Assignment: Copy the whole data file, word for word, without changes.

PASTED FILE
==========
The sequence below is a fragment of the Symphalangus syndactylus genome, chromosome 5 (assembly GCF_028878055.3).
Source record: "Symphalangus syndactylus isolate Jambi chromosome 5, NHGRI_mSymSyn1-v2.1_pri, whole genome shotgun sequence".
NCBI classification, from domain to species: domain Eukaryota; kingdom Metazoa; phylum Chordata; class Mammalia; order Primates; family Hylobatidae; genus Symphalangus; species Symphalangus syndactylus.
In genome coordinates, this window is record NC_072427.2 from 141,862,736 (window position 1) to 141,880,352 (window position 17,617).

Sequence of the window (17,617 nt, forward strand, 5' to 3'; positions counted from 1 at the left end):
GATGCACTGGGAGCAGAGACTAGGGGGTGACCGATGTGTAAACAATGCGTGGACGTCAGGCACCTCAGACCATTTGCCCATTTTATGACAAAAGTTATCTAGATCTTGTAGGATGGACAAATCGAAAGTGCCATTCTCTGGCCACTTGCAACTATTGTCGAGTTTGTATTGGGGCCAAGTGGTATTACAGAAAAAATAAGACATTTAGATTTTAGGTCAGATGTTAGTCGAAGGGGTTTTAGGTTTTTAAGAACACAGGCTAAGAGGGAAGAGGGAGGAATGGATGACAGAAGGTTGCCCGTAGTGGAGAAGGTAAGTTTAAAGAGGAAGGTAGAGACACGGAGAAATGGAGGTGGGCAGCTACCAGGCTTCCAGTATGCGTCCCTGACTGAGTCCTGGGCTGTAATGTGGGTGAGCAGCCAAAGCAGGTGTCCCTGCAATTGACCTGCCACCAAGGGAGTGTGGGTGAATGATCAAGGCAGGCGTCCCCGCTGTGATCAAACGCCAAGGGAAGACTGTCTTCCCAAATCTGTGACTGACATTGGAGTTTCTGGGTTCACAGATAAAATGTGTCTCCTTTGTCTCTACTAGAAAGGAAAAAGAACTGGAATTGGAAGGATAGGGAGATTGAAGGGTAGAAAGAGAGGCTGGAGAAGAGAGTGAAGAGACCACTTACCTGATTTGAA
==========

The sequence below is a fragment of the Symphalangus syndactylus genome, chromosome 5 (assembly GCF_028878055.3).
Source record: "Symphalangus syndactylus isolate Jambi chromosome 5, NHGRI_mSymSyn1-v2.1_pri, whole genome shotgun sequence".
NCBI classification, from domain to species: domain Eukaryota; kingdom Metazoa; phylum Chordata; class Mammalia; order Primates; family Hylobatidae; genus Symphalangus; species Symphalangus syndactylus.
In genome coordinates, this window is record NC_072427.2 from 141,862,736 (window position 1) to 141,880,352 (window position 17,617).

Sequence of the window (17,617 nt, forward strand, 5' to 3'; positions counted from 1 at the left end):
GATGCACTGGGAGCAGAGACTAGGGGGTGACCGATGTGTAAACAATGCGTGGACGTCAGGCACCTCAGACCATTTGCCCATTTTATGACAAAAGTTATCTAGATCTTGTAGGATGGACAAATCGAAAGTGCCATTCTCTGGCCACTTGCAACTATTGTCGAGTTTGTATTGGGGCCAAGTGGTATTACAGAAAAAATAAGACATTTAGATTTTAGGTCAGATGTTAGTCGAAGGGGTTTTAGGTTTTTAAGAACACAGGCTAAGAGGGAAGAGGGAGGAATGGATGACAGAAGGTTGCCCGTAGTGGAGAAGGTAAGTTTAAAGAGGAAGGTAGAGACACGGAGAAATGGAGGTGGGCAGCTACCAGGCTTCCAGTATGCGTCCCTGACTGAGTCCTGGGCTGTAATGTGGGTGAGCAGCCAAAGCAGGTGTCCCTGCAATTGACCTGCCACCAAGGGAGTGTGGGTGAATGATCAAGGCAGGCGTCCCCGCTGTGATCAAACGCCAAGGGAAGACTGTCTTCCCAAATCTGTGACTGACATTGGAGTTTCTGGGTTCACAGATAAAATGTGTCTCCTTTGTCTCTACTAGAAAGGAAAAAGAACTGGAATTGGAAGGATAGGGAGATTGAAGGGTAGAAAGAGAGGCTGGAGAAGAGAGTGAAGAGACCACTTACCTGATTTGAA